You also have to factor in deaths that can be attributed to accidents in the cleanup. These don't have to be accidents caused directly from radiation - they just have to be deaths attributable to it being a cleanup of a nuclear accident. There are a lot of storied about what goes on up in Fukushima, and the involvement of yakuza - enough to make me skeptical of any mortality figures from the Government about mortality amongst the cleanup workers.
There is also the astronomical cost of the cleanup from the (nuclear) incident. Put that same money into hospitals or welfare - or even safety signs and speed bumps on roads - and you would save lives elsewhere. So the fact that you are cleaning up a nuclear incident, with the additional expense, has to be factored in.
One objection to the above would be: the people did not have to be moved out of the zone - radiation levels were not so high that they were a danger to health...
.. to which I would reply, that being rational and scientific about the radiation level of zone OTHER people are living in is fairly easy. But as soon as you factor in the opinions of your partner, and your kids - and your basic gut instincts as a parent, if you have sprogs, then you just consider the possibly that you might not be half so sanguine...
So - yes, there is an awful lot of gut response that may not be backed up by the science. But in a democracy, where the n hundred thousand people directly affected are voters, - and n million more sympathise them, you can't just ignore it. It become just as much something you have to factor in as the raw science.
Never underestimate the raw persuasive power on her partner of the gut instincts of a pregnant woman within 100 miles of any nuclear incident.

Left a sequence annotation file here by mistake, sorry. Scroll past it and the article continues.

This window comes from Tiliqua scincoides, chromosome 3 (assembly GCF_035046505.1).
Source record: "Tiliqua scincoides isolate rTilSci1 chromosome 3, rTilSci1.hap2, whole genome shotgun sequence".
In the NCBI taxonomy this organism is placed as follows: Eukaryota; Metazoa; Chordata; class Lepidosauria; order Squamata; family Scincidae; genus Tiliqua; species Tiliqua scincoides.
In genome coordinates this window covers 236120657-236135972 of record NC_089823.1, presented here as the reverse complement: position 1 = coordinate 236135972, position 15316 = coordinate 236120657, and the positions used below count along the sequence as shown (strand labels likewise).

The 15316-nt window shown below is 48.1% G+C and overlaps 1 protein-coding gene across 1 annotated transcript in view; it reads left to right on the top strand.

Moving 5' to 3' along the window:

.. and it aint over yet. No-one here thinks it will be over anytime soon - and no-one I personally have spoken to here believes in their heart (or at least, after 2 glasses of shochu) the government's claims that it is "under control"
At the end of it all, I am gingerly in favour of nuclear power in countries in which the earth don't move, and which have robust, independent regulators. Japan has improved rather with the latter - but there is bugger all it can do about the former.
At this stage I agree with the review - it is a gimmick.
But Google Earth works with it - although it takes a while to get any sort of control - and the results are interesting enough for me to want to persevere. It may well find a niche with certain software. It does, certainly require a certain amount of training to use well.
I have encountered the screen blackout issue - it is a minor annoyance at the moment, nothing more. I have a 3rd monitor plugged in via USB and - driving 3 monitors, the machine hums along quietly and quickly. That said, I am not using any screen for anything that hits the video subsystem too hard.
It happily talks to one bluetooth keyboard, but can be iffy with the other. But the keyboard with which it is iffy was also iffy with my 2008 Mac Pro, so not convinced it is the Mac Mini at fault.
I don't expect new tech not to have minor issues - and as long as they are fixed quickly, don't think much the worse of the maker for it.
I bought the Mac Mini to replace the Mac Pro after working out what the Mac Pro was costing me in electricity each month. Now THAT was a shock...
> I said design only becomes implementation once it's complete.
And a very puzzling thing to say it is... Because it makes no sense - and surely it is not what you mean.